“Article 854, The preterition or omission of one, some, or all of the compulsory heirs in the direct line, whether living at the time of the execution of the will or born after the death of the testator, shall annul the institution of heir; but the devises and legacies shall be valid insofar as they are not inofficious.”
In other words, if a testator totally omits a compulsory heir from the will, and essentially gives nothing to the said compulsory heir, whether by will, by devise, legacy or even donation, essentially depriving him of his legitime, this is called preterition.
Effects of Preterition
If preterition takes place, the law states that this will render the institution of heirs null and void. Please note that devises and legacies will remain valid as long as they are not inofficious. Devises and legacies are gifts or rewards to certain persons of specific pieces of property, as opposed to portions or percentages.
In other words, the law will invalidate the institution of heirs. However, gifts of real or personal property (devises and legacies) will remain valid as long as they do not take from the legitimes of the compulsory heirs. If there are no devises or legacies, then there is a risk that the entire will will be nullified.
Going back to Danny...
Applying what we learned, can you guess how I advised Danny? Think about it for a bit before reading on. Go ahead, I’ll wait....
I told Danny that he is a compulsory heir of his father because he is a legitimate child. The law has reserved his legitime or his reserved inheritance for him. If Danny’s father really excluded him from his will, then there is a possibility that Danny was preterited in the estate settlement.
Of course, we cannot be sure because we did not see and analyze the will. But if Danny was indeed preterited from his father’s will, then he can challenge this will in court (There is a specific legal procedure to do this. See the related article in www.legalguide.ph).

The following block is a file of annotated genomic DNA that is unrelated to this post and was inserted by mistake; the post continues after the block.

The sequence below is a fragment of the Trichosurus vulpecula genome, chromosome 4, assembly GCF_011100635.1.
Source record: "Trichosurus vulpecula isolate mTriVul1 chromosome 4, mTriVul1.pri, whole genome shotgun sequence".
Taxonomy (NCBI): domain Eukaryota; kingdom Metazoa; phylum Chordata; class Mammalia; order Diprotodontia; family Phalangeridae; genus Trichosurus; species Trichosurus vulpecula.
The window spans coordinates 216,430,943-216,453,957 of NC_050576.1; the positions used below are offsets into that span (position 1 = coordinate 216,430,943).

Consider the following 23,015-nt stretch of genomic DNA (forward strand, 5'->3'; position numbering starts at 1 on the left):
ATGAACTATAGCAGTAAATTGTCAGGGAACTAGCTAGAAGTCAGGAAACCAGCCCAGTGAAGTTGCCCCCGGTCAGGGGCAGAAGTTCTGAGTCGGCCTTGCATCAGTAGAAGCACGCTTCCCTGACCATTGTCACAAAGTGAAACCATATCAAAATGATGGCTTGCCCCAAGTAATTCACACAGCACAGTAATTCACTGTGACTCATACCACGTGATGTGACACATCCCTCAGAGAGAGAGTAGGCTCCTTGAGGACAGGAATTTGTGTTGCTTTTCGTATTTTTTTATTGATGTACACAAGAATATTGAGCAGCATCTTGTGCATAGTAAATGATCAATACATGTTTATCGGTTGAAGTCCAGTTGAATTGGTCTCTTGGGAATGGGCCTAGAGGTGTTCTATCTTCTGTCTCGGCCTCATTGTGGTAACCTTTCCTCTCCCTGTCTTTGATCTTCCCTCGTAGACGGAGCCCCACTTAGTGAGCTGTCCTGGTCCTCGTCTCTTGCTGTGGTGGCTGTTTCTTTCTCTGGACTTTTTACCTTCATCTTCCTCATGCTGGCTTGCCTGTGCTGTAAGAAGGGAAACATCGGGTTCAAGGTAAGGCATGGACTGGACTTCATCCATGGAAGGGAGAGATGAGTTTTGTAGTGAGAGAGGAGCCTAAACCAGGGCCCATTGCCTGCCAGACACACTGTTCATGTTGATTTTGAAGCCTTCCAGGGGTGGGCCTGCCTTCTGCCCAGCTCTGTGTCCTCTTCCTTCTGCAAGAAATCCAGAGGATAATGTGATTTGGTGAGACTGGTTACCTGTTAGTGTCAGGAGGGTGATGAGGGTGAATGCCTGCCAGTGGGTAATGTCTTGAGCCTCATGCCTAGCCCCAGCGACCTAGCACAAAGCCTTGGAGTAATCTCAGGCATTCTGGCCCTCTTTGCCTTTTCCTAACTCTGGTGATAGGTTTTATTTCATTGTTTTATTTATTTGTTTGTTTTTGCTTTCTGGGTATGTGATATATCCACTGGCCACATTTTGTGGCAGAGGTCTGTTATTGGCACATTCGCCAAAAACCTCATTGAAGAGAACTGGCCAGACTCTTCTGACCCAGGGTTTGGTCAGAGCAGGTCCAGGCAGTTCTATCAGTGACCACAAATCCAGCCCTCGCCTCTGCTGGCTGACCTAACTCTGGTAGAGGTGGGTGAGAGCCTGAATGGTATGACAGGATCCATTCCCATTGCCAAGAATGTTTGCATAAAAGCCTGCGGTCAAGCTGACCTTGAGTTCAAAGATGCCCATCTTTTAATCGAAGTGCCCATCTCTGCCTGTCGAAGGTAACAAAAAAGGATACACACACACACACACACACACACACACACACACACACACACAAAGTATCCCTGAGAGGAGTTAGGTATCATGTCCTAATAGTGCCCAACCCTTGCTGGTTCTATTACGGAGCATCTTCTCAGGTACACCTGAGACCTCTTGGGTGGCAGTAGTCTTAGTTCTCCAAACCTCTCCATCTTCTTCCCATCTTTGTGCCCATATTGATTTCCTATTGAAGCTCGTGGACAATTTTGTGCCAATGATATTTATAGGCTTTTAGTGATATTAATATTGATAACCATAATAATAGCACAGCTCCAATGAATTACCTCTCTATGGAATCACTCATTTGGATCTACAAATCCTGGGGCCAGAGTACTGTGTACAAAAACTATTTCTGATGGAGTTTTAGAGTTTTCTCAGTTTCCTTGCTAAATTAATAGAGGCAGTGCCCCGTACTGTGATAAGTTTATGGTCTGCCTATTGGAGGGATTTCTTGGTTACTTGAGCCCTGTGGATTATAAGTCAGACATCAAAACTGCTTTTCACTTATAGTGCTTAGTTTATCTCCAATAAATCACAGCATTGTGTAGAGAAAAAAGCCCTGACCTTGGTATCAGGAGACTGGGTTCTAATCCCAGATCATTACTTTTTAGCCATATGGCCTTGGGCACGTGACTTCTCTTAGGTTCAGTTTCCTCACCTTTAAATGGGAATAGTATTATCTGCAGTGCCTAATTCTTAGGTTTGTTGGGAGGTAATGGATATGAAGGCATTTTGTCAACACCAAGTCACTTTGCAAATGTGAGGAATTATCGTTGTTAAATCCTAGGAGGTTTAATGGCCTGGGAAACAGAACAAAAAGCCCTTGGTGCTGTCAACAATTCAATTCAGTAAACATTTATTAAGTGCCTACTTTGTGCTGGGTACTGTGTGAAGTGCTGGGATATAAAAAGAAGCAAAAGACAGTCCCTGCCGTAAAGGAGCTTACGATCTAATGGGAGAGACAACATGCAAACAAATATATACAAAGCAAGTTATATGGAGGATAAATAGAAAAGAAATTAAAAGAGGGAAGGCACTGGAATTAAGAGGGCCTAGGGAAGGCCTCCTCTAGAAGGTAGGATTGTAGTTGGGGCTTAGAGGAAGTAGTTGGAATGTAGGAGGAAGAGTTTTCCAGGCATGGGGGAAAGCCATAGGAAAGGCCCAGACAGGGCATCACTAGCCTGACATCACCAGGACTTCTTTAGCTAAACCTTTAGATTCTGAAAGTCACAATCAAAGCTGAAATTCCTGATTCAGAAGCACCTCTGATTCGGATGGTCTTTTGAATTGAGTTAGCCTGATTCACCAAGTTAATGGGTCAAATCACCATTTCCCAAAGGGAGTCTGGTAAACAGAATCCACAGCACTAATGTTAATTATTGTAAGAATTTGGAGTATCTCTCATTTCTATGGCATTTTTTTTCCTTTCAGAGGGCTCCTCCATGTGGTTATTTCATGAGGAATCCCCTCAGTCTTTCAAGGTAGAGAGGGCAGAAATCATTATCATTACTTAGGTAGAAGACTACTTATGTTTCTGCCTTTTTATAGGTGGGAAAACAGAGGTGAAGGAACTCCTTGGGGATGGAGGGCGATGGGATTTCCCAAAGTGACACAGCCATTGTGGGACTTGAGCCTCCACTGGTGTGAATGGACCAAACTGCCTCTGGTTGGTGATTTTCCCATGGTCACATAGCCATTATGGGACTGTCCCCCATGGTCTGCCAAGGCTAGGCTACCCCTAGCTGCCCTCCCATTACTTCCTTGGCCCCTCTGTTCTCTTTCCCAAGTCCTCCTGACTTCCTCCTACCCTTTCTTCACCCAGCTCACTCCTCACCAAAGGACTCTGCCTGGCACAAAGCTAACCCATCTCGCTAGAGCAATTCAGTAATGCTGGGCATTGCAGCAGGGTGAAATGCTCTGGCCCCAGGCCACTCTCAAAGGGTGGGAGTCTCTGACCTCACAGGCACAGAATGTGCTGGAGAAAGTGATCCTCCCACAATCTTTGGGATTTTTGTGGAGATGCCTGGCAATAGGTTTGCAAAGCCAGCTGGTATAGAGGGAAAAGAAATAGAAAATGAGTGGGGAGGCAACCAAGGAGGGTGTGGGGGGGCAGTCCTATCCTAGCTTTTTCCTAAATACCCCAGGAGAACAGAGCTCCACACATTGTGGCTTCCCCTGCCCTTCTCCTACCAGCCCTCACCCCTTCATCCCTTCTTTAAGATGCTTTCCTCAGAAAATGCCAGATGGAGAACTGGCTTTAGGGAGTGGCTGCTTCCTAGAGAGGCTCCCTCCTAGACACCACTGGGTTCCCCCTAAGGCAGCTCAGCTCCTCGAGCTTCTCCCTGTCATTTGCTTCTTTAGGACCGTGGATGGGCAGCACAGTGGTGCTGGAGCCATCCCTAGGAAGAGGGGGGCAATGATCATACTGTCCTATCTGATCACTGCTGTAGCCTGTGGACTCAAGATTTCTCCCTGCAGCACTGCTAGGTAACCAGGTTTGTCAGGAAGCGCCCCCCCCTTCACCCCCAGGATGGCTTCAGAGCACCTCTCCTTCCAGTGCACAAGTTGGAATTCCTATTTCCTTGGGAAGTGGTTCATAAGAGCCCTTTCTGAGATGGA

If the court rules that there was preterition then the institution of heirs will be annulled. This can lead to the annulment of the entire will. And if the entire will is annulled, then intestate succession may take place. If this happens, Danny will get an equal share as his siblings.
If I was Danny’s father
Now what if the tables were turned? What if I was Danny’s father, I would first probably try to work things out with him. Danny’s a pretty decent guy.
But if Danny was a douchebag-of-a-son-who-did-not-deserve-any-of-my-hard- earned-money-and-properties, then I would include him in my will but only to the extent of his legitime (the most minimum he can get). That way, I do not risk nullifying my entire will.
If Danny was truly terrible or a douche factory, I would even explore disinheriting him instead. Note however that disinheriting is not so easy. There are very specific grounds, rules and procedures in the law for disinheriting someone.
I will need to strictly follow the substantive and procedural requirements to make sure my disinheritance takes effect. To be sure, at this point, I would mostly likely lawyer up (even if I’m a lawyer myself).
Lastly, if I was Danny’s father, I would make sure that I regularly check if my will was up to date. I have to make sure that the will still truly reflects the state of my assets and my intentions. I might find out one day that I had misjudged Danny wrongfully. That he was actually my only child who truly loved me.
I might then have a change of heart and want to give him as much of my properties as I can. It would really suck then if I died without changing my will to include Danny!
That’s all folks!
I hope you guys learned a lot from Danny and his father. If you plan to exclude someone in your will or you were excluded in a will, don’t panic. Don’t cry. Remember our concepts of compulsory heirs, legitimes and preterition. But please, don’t just rely on this article. Consult your lawyer and use what you learned here as a starting point .